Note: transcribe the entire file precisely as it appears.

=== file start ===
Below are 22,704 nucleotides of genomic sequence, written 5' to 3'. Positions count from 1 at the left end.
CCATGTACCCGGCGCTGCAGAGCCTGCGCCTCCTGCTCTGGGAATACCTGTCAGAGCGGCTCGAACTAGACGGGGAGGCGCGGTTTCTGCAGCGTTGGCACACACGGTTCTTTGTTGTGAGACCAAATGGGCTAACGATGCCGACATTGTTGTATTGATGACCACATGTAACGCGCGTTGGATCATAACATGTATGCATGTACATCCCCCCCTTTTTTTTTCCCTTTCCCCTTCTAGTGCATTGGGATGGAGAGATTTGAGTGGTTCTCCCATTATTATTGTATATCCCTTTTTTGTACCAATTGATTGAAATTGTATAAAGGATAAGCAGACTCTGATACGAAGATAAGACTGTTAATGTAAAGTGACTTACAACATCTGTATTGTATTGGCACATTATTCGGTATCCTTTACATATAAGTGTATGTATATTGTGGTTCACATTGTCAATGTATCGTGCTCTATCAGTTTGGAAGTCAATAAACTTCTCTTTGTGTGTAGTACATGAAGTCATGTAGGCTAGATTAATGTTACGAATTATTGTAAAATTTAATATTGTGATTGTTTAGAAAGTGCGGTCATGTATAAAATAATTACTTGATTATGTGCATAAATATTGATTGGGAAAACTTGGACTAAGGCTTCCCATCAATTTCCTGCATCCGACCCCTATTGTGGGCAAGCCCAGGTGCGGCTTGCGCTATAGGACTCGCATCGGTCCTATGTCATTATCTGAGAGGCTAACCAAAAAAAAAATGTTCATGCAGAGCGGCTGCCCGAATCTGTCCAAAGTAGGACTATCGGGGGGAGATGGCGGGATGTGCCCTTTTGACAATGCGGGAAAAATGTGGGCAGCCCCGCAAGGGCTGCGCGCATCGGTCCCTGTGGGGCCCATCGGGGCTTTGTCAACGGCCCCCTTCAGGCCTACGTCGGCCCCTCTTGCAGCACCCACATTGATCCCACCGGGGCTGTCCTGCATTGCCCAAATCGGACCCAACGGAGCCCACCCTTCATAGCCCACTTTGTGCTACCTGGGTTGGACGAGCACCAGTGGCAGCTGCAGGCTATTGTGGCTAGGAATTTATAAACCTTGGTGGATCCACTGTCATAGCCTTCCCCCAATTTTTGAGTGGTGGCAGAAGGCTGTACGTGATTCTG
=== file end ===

Below are 22,704 nucleotides of genomic sequence, written 5' to 3'. Positions count from 1 at the left end.
CCATGTACCCGGCGCTGCAGAGCCTGCGCCTCCTGCTCTGGGAATACCTGTCAGAGCGGCTCGAACTAGACGGGGAGGCGCGGTTTCTGCAGCGTTGGCACACACGGTTCTTTGTTGTGAGACCAAATGGGCTAACGATGCCGACATTGTTGTATTGATGACCACATGTAACGCGCGTTGGATCATAACATGTATGCATGTACATCCCCCCCTTTTTTTTTCCCTTTCCCCTTCTAGTGCATTGGGATGGAGAGATTTGAGTGGTTCTCCCATTATTATTGTATATCCCTTTTTTGTACCAATTGATTGAAATTGTATAAAGGATAAGCAGACTCTGATACGAAGATAAGACTGTTAATGTAAAGTGACTTACAACATCTGTATTGTATTGGCACATTATTCGGTATCCTTTACATATAAGTGTATGTATATTGTGGTTCACATTGTCAATGTATCGTGCTCTATCAGTTTGGAAGTCAATAAACTTCTCTTTGTGTGTAGTACATGAAGTCATGTAGGCTAGATTAATGTTACGAATTATTGTAAAATTTAATATTGTGATTGTTTAGAAAGTGCGGTCATGTATAAAATAATTACTTGATTATGTGCATAAATATTGATTGGGAAAACTTGGACTAAGGCTTCCCATCAATTTCCTGCATCCGACCCCTATTGTGGGCAAGCCCAGGTGCGGCTTGCGCTATAGGACTCGCATCGGTCCTATGTCATTATCTGAGAGGCTAACCAAAAAAAAAATGTTCATGCAGAGCGGCTGCCCGAATCTGTCCAAAGTAGGACTATCGGGGGGAGATGGCGGGATGTGCCCTTTTGACAATGCGGGAAAAATGTGGGCAGCCCCGCAAGGGCTGCGCGCATCGGTCCCTGTGGGGCCCATCGGGGCTTTGTCAACGGCCCCCTTCAGGCCTACGTCGGCCCCTCTTGCAGCACCCACATTGATCCCACCGGGGCTGTCCTGCATTGCCCAAATCGGACCCAACGGAGCCCACCCTTCATAGCCCACTTTGTGCTACCTGGGTTGGACGAGCACCAGTGGCAGCTGCAGGCTATTGTGGCTAGGAATTTATAAACCTTGGTGGATCCACTGTCATAGCCTTCCCCCAATTTTTGAGTGGTGGCAGAAGGCTGTACGTGATTCTG